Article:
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Attorney, LGBTQ activist and author Urvashi Vaid dies

Former National LGBTQ Task Force executive director passed away in New York

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Lorri L. Jean, Rea Carey, Urvashi Vaid and Matt Foreman (Photo courtesy of the National LGBTQ Task Force)

Urvashi Vaid, a powerful longtime influential attorney and LGBTQ activist whose career spanned from the early days of the AIDS pandemic to the contemporary battles over equality and equity for the LGBTQ community died today at her home after a bout with cancer in New York.

Vaid, 63, known for her extensive career as an advocate for LGBTQ rights, women’s rights, anti-war efforts, immigration justice and many other social causes, had served as the executive director of the National LGBTQ Task Force from 1989-1992 and served prior to that as the organization’s media director.

Urvashi Vaid, on front left, speaks at an ACT UP DC demonstration in 1990 in front of the U.S. Capitol calling for funding of the CARE Act. (Blade archive photo by Doug Hinckle)

“We are devastated at the loss of one of the most influential progressive activists of our time,” said Kierra Johnson, current executive director of the National LGBTQ Task Force. “Urvashi Vaid was a leader, a warrior and a force to be reckoned with,” continued Johnson, “She was also a beloved colleague, friend, partner and someone we all looked up to—a brilliant, outspoken and deeply committed activist who wanted full justice and equality for all people.”

“Her leadership, vision and writing helped shape not only the Task Force’s values and work but our entire queer movement and the larger progressive movement. We will strive every day to live up to her ideals and model the courage she demonstrated every day as an activist and a person. She will be deeply I missed. I miss her already,” concluded Johnson.

National LGBTQ Task Force

Vaid’s impact on the politics of the the AIDS crisis and the battles over full equality was considerable. During former President George H.W. Bush’s 1990 address on AIDS, Vaid, then the executive director of the National Gay and Lesbian Task Force, made a statement with her sign: “Talk Is Cheap, AIDS Funding is Not.” Her critique made waves, disrupting the press conference, and shedding light on the failures of the Bush administration.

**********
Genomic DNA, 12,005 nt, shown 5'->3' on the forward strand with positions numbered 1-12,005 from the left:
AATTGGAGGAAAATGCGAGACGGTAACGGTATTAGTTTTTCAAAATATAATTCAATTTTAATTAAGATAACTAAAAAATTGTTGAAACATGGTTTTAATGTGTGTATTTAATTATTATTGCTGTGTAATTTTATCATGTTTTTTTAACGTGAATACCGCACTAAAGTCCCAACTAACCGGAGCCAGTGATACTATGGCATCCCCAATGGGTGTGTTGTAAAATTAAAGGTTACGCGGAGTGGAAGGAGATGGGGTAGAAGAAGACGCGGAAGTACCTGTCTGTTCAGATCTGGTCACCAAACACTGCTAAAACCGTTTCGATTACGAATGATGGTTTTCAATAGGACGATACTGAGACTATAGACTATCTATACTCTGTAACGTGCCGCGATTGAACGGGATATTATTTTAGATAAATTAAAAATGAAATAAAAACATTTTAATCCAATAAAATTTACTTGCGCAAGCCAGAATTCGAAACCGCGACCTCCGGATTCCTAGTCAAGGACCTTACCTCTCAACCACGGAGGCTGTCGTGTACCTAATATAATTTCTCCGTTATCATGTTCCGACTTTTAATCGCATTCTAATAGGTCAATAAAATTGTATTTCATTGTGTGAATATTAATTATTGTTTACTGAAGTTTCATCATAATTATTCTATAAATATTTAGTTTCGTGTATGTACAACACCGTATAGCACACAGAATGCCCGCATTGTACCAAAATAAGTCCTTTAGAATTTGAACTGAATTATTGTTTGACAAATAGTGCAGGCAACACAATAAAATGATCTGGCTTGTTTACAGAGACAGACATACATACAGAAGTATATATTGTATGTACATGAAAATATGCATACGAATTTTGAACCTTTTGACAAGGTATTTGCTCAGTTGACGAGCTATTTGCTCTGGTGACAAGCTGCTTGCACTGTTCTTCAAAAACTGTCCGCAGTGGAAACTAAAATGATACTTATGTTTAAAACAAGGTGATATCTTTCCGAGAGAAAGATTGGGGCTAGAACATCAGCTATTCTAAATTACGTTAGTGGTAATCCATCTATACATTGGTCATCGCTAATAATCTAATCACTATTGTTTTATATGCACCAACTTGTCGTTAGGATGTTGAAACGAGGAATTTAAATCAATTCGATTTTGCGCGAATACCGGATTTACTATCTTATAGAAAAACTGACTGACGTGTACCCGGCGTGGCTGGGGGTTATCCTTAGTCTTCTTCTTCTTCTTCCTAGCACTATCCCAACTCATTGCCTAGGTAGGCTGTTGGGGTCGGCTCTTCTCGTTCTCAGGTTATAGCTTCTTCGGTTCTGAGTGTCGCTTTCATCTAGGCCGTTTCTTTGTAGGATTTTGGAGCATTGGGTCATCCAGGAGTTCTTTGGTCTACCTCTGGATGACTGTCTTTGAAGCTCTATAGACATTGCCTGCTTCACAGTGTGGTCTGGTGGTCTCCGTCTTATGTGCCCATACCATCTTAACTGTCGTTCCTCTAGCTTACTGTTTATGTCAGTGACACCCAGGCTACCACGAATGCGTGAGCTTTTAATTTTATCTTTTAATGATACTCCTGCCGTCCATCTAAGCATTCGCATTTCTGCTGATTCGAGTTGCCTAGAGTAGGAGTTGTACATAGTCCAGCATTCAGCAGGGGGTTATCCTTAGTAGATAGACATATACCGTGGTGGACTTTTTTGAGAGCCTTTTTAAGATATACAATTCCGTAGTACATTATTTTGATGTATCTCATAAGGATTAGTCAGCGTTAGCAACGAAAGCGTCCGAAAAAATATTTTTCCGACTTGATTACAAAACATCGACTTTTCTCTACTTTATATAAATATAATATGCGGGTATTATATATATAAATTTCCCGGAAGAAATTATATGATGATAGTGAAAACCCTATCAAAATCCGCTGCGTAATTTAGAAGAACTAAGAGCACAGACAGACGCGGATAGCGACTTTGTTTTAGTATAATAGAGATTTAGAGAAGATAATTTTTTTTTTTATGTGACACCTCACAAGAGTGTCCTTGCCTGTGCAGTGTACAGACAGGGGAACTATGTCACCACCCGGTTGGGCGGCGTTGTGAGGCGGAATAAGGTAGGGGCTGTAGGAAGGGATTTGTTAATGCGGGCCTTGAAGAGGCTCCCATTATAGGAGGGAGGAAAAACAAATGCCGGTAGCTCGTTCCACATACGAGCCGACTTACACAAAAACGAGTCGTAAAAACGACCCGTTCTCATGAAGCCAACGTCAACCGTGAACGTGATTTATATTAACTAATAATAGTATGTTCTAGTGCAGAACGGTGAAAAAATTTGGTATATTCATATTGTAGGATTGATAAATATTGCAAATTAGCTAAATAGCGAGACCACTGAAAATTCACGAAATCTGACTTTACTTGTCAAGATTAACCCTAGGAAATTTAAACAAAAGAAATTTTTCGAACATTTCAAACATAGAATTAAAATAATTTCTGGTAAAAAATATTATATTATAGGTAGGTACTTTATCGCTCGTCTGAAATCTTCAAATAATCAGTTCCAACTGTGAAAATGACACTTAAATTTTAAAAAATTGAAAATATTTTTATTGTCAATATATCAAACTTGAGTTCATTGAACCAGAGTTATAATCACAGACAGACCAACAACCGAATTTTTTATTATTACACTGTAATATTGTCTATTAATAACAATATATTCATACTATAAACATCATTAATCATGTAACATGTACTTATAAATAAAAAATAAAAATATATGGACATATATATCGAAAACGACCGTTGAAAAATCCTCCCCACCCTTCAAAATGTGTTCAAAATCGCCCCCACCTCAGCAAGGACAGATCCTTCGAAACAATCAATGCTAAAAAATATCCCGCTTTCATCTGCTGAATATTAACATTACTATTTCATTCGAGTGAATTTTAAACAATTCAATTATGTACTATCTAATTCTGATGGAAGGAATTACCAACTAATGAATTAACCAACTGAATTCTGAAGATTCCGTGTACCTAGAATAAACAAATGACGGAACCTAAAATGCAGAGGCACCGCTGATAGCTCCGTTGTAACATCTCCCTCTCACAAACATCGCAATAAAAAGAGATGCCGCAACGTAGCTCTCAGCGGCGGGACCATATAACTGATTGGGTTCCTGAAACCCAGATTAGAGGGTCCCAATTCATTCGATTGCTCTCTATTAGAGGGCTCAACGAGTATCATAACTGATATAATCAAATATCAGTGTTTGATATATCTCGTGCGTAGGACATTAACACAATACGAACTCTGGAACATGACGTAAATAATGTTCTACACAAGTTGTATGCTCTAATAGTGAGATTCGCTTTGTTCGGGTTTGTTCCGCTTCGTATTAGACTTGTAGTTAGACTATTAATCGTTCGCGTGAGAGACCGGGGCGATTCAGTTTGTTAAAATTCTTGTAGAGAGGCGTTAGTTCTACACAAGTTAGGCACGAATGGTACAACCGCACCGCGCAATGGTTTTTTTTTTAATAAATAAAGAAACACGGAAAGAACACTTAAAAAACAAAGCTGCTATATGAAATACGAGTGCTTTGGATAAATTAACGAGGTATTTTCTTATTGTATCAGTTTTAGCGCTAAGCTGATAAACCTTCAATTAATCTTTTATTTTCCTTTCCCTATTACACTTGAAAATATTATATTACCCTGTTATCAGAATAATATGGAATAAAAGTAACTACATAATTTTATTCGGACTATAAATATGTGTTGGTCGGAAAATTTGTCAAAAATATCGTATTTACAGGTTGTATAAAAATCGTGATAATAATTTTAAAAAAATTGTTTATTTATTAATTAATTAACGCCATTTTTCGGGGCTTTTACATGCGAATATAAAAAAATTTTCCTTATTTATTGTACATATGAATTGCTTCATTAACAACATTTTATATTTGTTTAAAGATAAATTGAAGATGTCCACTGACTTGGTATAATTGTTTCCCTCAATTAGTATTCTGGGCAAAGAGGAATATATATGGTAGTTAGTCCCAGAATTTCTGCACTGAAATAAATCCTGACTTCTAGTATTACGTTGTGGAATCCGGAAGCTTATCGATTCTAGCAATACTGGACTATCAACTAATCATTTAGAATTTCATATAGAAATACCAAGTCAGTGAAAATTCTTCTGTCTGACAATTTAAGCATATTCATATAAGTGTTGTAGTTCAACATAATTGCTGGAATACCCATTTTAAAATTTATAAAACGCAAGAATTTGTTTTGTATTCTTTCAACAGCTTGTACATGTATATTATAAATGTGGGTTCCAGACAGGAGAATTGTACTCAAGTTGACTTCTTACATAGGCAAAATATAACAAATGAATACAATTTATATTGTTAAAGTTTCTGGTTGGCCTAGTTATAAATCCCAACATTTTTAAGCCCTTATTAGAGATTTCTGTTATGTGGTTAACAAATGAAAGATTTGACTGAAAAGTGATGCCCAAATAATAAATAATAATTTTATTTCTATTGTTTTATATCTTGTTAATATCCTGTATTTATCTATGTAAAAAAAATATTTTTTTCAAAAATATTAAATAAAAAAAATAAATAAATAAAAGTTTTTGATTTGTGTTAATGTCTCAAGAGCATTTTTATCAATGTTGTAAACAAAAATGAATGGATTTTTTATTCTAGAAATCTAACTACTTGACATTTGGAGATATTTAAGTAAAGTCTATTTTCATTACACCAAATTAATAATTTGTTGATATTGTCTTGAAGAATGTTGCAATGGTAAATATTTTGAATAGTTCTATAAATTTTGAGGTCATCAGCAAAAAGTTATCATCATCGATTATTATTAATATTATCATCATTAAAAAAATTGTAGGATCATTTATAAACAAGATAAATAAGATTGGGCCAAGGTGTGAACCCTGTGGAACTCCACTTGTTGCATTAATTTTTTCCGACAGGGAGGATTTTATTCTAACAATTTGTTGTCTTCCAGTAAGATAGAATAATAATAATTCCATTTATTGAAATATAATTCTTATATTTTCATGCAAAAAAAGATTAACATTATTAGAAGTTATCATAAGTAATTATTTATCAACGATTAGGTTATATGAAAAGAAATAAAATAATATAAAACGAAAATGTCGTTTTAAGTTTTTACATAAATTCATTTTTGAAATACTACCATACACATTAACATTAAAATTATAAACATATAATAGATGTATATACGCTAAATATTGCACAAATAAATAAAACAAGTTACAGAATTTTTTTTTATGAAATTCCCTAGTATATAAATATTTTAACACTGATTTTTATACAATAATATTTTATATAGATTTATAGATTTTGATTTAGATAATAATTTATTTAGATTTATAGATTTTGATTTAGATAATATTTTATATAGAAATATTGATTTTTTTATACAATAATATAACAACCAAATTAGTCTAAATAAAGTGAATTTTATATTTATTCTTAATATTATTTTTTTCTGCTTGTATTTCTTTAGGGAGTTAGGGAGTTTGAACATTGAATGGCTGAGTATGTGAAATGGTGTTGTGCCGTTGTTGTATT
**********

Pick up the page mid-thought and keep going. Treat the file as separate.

Another former executive director of the National LGBTQ Task Force, Rea Carey noted in her post on Facebook:

“I am deeply sad that Urvashi Vaid has died. My heart is with Kate and all of Urv’s beloveds who have been with her these last years, months and days as she dealt with cancer. My activism has been greatly shaped by the fact that Urv took me seriously as a young leader in our movement. She seemed endlessly excited about the ideas and passion for justice that young activists held. She was one of our movement’s motivators and north stars.

Whenever Urv called, I’d clear my schedule for the next hour (at least!), pull out a pen and pad of paper and prepare to feverishly write down what were likely to be 10-20 rapid fire ideas of things she thought I should be doing, or doing much better … tomorrow!

Urv pushed me to see connections, dig deeper, and I was a better activist and leader for it. Her impact within the National LGBTQ Task Force carried on long after she left its staff. The sheer intellectual and strategic hole in our movement’s drive towards liberation and freedom, left by Urv’s death, is hard to grasp.